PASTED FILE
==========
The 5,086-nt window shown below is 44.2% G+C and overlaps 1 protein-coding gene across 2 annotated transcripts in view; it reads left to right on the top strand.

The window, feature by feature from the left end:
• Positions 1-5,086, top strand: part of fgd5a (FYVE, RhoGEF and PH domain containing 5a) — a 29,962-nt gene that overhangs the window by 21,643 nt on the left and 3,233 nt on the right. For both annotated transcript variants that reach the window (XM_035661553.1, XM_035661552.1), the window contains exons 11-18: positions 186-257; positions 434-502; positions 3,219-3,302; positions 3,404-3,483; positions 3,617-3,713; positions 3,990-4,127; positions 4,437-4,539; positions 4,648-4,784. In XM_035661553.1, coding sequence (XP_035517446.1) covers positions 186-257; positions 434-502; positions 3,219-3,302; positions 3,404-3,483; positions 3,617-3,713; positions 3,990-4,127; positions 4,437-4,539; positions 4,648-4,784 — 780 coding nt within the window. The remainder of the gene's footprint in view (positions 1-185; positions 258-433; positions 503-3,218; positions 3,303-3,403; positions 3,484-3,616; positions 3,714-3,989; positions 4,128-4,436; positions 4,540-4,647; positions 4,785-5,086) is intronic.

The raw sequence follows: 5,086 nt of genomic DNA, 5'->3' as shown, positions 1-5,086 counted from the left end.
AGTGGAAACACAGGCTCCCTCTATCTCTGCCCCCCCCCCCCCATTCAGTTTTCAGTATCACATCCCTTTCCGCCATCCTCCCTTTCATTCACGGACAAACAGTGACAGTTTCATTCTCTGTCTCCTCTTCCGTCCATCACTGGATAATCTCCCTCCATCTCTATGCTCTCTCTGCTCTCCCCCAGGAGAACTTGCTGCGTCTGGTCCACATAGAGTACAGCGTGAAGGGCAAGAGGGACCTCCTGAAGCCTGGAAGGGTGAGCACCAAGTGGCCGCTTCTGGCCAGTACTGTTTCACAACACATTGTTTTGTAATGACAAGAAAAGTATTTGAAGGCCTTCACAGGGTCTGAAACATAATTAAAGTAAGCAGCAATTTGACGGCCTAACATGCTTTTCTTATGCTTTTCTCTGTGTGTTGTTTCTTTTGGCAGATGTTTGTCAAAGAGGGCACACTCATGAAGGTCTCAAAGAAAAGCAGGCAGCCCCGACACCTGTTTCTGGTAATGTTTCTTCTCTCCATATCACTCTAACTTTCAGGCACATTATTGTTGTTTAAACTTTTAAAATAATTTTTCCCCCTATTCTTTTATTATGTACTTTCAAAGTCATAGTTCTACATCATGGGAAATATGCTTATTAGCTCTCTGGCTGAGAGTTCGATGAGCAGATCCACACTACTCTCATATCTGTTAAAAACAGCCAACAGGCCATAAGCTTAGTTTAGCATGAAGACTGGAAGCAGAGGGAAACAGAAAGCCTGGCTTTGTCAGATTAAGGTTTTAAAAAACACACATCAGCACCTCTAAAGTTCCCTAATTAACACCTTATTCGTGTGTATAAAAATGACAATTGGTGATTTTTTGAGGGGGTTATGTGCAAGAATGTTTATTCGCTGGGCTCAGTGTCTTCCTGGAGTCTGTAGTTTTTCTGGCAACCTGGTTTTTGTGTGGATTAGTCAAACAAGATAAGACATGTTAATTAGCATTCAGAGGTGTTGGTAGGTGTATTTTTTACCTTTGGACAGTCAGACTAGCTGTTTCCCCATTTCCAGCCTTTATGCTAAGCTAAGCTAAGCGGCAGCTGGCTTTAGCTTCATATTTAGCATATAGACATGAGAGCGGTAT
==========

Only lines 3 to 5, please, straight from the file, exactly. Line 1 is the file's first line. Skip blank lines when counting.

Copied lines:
• Positions 1-5,086, top strand: part of fgd5a (FYVE, RhoGEF and PH domain containing 5a) — a 29,962-nt gene that overhangs the window by 21,643 nt on the left and 3,233 nt on the right. For both annotated transcript variants that reach the window (XM_035661553.1, XM_035661552.1), the window contains exons 11-18: positions 186-257; positions 434-502; positions 3,219-3,302; positions 3,404-3,483; positions 3,617-3,713; positions 3,990-4,127; positions 4,437-4,539; positions 4,648-4,784. In XM_035661553.1, coding sequence (XP_035517446.1) covers positions 186-257; positions 434-502; positions 3,219-3,302; positions 3,404-3,483; positions 3,617-3,713; positions 3,990-4,127; positions 4,437-4,539; positions 4,648-4,784 — 780 coding nt within the window. The remainder of the gene's footprint in view (positions 1-185; positions 258-433; positions 503-3,218; positions 3,303-3,403; positions 3,484-3,616; positions 3,714-3,989; positions 4,128-4,436; positions 4,540-4,647; positions 4,785-5,086) is intronic.

The raw sequence follows: 5,086 nt of genomic DNA, 5'->3' as shown, positions 1-5,086 counted from the left end.
AGTGGAAACACAGGCTCCCTCTATCTCTGCCCCCCCCCCCCCATTCAGTTTTCAGTATCACATCCCTTTCCGCCATCCTCCCTTTCATTCACGGACAAACAGTGACAGTTTCATTCTCTGTCTCCTCTTCCGTCCATCACTGGATAATCTCCCTCCATCTCTATGCTCTCTCTGCTCTCCCCCAGGAGAACTTGCTGCGTCTGGTCCACATAGAGTACAGCGTGAAGGGCAAGAGGGACCTCCTGAAGCCTGGAAGGGTGAGCACCAAGTGGCCGCTTCTGGCCAGTACTGTTTCACAACACATTGTTTTGTAATGACAAGAAAAGTATTTGAAGGCCTTCACAGGGTCTGAAACATAATTAAAGTAAGCAGCAATTTGACGGCCTAACATGCTTTTCTTATGCTTTTCTCTGTGTGTTGTTTCTTTTGGCAGATGTTTGTCAAAGAGGGCACACTCATGAAGGTCTCAAAGAAAAGCAGGCAGCCCCGACACCTGTTTCTGGTAATGTTTCTTCTCTCCATATCACTCTAACTTTCAGGCACATTATTGTTGTTTAAACTTTTAAAATAATTTTTCCCCCTATTCTTTTATTATGTACTTTCAAAGTCATAGTTCTACATCATGGGAAATATGCTTATTAGCTCTCTGGCTGAGAGTTCGATGAGCAGATCCACACTACTCTCATATCTGTTAAAAACAGCCAACAGGCCATAAGCTTAGTTTAGCATGAAGACTGGAAGCAGAGGGAAACAGAAAGCCTGGCTTTGTCAGATTAAGGTTTTAAAAAACACACATCAGCACCTCTAAAGTTCCCTAATTAACACCTTATTCGTGTGTATAAAAATGACAATTGGTGATTTTTTGAGGGGGTTATGTGCAAGAATGTTTATTCGCTGGGCTCAGTGTCTTCCTGGAGTCTGTAGTTTTTCTGGCAACCTGGTTTTTGTGTGGATTAGTCAAACAAGATAAGACATGTTAATTAGCATTCAGAGGTGTTGGTAGGTGTATTTTTTACCTTTGGACAGTCAGACTAGCTGTTTCCCCATTTCCAGCCTTTATGCTAAGCTAAGCTAAGCGGCAGCTGGCTTTAGCTTCATATTTAGCATATAGACATGAGAGCGGTAT